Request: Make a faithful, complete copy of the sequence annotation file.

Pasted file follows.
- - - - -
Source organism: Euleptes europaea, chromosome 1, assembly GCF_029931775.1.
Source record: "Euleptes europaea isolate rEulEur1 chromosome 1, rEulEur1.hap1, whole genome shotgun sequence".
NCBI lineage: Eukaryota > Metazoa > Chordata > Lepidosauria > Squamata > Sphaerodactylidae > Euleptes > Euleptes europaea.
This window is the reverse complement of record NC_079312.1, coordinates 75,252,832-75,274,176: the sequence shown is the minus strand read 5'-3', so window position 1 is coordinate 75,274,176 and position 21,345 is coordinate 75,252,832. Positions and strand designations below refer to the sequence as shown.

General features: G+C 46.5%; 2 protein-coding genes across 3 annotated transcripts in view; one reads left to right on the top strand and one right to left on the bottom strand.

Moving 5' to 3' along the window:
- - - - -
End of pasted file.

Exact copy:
Source organism: Euleptes europaea, chromosome 1, assembly GCF_029931775.1.
Source record: "Euleptes europaea isolate rEulEur1 chromosome 1, rEulEur1.hap1, whole genome shotgun sequence".
NCBI lineage: Eukaryota > Metazoa > Chordata > Lepidosauria > Squamata > Sphaerodactylidae > Euleptes > Euleptes europaea.
This window is the reverse complement of record NC_079312.1, coordinates 75,252,832-75,274,176: the sequence shown is the minus strand read 5'-3', so window position 1 is coordinate 75,274,176 and position 21,345 is coordinate 75,252,832. Positions and strand designations below refer to the sequence as shown.

General features: G+C 46.5%; 2 protein-coding genes across 3 annotated transcripts in view; one reads left to right on the top strand and one right to left on the bottom strand.

Moving 5' to 3' along the window: